WE ARE WOMEN, WE ARE STRONG
Women Against Pit Closures (WAPC) was a political movement supporting miners, their families and communities. One of the main reasons the Miners’ Strike of 1984–5 was able to continue for as long as it did was because of this support network. Women established groups early on in the year-long strike, in mining communities, in towns and cities throughout Britain and in other countries.
The Women fundraised, fed miners, families and communities, went on picket lines, marched, organised events, meetings and rallies and spoke in support of the strike, including being invited to speak to trade unionists in France, Germany and Russia. This was unprecedented and life-changing for many of the women.
The WAPC movement allowed women to put feminist ideas into practice in an industrial dispute and empowered women to take a public and leading role in a male-dominated community. As the strike got longer and hardship bit deeper the Women’s resolve became stronger, highlighting the importance of the role of Women and families in industrial struggle.
Many Women, who had previously been non-political and even quite hesitant, emerged as gifted and creative individuals. This experience empowered many Women to develop in their future lives with many becoming leaders, politicians and economically independent.
Women continue to play a leading role in the Orgreave Truth and Justice Campaign. We organise, speak, negotiate and help to ensure that equality is a key issue in the campaign. Our Orgreave Anniversary Rally in June 2017 was organised to profile the role of Women in the Miner’s Strike and the Trade Union and Labour Movement.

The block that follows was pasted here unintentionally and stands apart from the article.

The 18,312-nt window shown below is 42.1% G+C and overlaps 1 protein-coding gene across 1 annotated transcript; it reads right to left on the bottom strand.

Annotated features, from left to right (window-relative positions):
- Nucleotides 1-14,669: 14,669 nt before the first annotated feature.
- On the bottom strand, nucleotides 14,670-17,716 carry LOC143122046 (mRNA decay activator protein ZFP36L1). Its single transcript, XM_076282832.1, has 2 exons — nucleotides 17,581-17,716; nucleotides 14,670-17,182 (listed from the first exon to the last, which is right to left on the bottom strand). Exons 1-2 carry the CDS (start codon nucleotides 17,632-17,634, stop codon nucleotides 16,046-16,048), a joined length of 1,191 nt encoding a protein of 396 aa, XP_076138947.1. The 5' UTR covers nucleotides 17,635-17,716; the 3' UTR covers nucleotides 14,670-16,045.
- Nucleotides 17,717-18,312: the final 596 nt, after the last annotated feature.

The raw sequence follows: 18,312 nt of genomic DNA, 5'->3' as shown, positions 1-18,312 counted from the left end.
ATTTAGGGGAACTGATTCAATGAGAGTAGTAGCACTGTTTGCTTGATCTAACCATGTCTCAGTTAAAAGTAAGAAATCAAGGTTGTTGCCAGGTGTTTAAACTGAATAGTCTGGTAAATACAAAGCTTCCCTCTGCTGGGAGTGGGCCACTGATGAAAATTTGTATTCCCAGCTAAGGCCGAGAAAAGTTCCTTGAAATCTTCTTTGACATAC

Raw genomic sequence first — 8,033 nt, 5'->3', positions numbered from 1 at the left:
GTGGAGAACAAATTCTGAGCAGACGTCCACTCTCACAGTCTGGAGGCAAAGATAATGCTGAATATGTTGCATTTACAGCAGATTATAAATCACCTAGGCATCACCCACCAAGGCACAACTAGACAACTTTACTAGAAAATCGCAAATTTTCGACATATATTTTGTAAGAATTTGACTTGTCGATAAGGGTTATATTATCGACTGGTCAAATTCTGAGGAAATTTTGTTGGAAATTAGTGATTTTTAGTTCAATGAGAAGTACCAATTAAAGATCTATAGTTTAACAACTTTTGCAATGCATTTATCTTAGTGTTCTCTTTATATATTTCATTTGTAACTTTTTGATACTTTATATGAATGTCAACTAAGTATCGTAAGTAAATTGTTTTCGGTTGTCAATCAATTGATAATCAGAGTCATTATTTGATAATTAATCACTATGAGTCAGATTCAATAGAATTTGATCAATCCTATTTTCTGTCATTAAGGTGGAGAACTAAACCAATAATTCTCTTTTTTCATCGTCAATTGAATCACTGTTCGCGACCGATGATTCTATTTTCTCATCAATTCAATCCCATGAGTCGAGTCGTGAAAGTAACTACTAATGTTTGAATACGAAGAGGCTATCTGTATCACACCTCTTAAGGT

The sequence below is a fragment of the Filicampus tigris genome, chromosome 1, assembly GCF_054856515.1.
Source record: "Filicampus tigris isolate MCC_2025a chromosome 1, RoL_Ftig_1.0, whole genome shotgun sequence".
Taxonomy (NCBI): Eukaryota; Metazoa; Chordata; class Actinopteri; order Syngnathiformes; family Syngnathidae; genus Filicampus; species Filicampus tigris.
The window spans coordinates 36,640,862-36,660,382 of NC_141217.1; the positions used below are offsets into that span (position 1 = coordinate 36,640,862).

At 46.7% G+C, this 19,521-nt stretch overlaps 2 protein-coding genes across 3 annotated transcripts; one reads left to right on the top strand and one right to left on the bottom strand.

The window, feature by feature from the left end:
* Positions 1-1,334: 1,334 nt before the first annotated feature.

Martin Jenkinson Image Library – Women Against Pit Closures
Throughout the Miners’ Strike Martin Jenkinson took many photographs of Women Against Pit Closures: https://goo.gl/nY8q76
All these images are available to buy as prints in a variety of sizes and styles (mounted, framed etc), please contact Juztine at: email@example.com or phone 0781 206 3861 if you would like a price list or have an enquiry. For editorial or commercial use of the images please click here – REQUEST A LICENCE
You Can’t Kill the Spirit
In January 1993, seven pit camps were established to fight against pit closures announced in 1992 by Michael Heseltine, the President of the Board and Trade. One such Pit Camp, at Houghton Main in the Dearne Valley, was set up by local women and the local N.U.M Branch with the support of a group of women collectively known as the Sheffield Women Against Pit Closures (SWAPC). Day and night, week on week for six months, the pit camp was staffed by the wives, partners and supporters of miners. The stories of these women, and the people with whom they worked, to defend jobs and coal-mining communities, and to campaign for long term energy policy have never been told. As the twenty-fifth anniversary approaches, this project will collect and collate these stories, producing a variety of outcomes that will resurrect the memory of the pit camp.